The Internal Audit and Activity Based Management

By Forrest, Jonathan S.; Forrest, Edward | The CPA Journal, August 1999 | Go to article overview
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The Internal Audit and Activity Based Management


Forrest, Jonathan S., Forrest, Edward, The CPA Journal


The internal audit department is one of the most underutilized assets in most companies. Usually the audit function is limited to the identification and communication of routine difficulties and is not viewed as a value-added problem solving unit.

Successful corporations have realized that limiting the internal audit department's responsibilities to financial reporting and meeting statutory regulations is an outmoded approach. These organizations have enlarged their focus to include operational audits, consulting, and process improvement initiatives as a means of adding value to the function.

A further extension of the internal audit function that has yet to be fully utilized is activity based management (ABM). This methodology provides the internal auditor with the ability to identify and eliminate activities that do not contribute economic value to a business.

Advantages of ABM

ABM gives the internal audit function the ability to redesign an organization's processes and systems while building in the necessary internal controls. This coupling with ABM assists internal auditors in uncovering financial and operational prob lems before they can do damage.

ABM affords internal auditors the opportunity to be in a better position to detect potential fraud through early detection of out-of-bounds situations from an operational dimension. For example, studies have shown that employees that steal are usually in a position of trust which allows them to seize opportunities or take advantage of control weaknesses.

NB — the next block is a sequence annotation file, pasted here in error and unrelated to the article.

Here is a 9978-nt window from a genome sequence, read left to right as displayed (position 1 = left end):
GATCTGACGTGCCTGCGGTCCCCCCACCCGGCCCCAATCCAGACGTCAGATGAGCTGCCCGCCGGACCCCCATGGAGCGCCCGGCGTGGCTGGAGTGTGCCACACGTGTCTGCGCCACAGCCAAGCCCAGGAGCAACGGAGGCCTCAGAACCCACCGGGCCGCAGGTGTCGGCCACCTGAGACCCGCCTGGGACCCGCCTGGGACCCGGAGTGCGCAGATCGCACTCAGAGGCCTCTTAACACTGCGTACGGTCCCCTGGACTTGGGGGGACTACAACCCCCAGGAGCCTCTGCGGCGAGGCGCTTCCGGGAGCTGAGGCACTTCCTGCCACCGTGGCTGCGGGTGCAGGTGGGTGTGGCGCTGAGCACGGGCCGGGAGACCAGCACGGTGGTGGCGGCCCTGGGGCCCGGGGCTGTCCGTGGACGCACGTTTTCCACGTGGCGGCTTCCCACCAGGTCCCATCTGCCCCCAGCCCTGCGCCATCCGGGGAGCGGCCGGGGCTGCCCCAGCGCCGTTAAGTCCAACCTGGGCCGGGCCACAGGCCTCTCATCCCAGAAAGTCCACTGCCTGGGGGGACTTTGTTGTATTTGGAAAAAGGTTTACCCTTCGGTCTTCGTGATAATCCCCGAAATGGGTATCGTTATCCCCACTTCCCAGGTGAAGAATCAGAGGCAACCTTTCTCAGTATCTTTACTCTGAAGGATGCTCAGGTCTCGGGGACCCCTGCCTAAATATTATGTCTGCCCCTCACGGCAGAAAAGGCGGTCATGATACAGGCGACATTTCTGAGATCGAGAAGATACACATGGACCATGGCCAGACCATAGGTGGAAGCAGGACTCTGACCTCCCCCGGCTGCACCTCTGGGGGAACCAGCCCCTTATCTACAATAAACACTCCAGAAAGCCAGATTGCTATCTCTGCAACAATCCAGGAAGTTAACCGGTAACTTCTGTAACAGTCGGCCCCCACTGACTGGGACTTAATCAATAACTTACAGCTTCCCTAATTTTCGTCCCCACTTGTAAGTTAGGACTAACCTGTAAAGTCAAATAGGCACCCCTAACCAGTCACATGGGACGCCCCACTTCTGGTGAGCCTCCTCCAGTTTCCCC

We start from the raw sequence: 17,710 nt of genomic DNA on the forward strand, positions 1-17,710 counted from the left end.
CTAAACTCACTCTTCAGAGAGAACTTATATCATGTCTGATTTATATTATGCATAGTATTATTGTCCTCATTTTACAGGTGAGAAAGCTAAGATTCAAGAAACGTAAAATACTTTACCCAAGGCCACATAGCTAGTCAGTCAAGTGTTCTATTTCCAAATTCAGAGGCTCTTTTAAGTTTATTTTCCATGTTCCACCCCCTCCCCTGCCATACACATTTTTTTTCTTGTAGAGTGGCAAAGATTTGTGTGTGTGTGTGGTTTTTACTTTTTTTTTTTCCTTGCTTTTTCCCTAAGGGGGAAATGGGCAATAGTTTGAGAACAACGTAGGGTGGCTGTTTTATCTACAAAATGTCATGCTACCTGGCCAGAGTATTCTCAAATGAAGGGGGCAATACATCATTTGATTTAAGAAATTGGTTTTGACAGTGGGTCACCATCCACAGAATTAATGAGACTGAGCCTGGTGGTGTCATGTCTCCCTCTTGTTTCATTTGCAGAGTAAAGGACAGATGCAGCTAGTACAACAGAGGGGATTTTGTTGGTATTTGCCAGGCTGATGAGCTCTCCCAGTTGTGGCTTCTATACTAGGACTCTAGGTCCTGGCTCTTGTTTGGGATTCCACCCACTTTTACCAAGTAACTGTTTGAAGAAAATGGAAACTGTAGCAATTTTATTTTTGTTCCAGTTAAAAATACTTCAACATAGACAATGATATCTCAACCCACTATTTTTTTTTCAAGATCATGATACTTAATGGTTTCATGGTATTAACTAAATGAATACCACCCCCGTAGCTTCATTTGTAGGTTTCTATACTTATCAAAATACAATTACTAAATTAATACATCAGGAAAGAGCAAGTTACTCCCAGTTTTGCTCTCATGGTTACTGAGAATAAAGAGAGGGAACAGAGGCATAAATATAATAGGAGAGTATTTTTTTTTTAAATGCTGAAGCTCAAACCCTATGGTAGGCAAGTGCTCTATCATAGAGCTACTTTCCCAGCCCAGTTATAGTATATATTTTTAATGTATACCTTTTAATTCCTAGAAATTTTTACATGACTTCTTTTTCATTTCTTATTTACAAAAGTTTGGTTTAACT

ABM sheds new light on operational activities and exposes process weaknesses that lack controls. The internal auditor is exposed to how work is currently performed and is able to recommend how work should be performed.

There is an interesting difference between small business owners and major corporate executives. The small business owner has an instinct about what looks right and what doesn't. A well-structured ABM program gives the internal auditor of a large corporation the instincts of a small business owner to see and feel the important operating issues.

Making the Transition

Making the transition is not easy for internal auditors because their primary training centers on financial controls. Organizations that wish to incorporate ABM techniques may find that their staff is not trained for it.

Bringing ABM to the internal audit function requires a change to the internal audit charter and mission statement.

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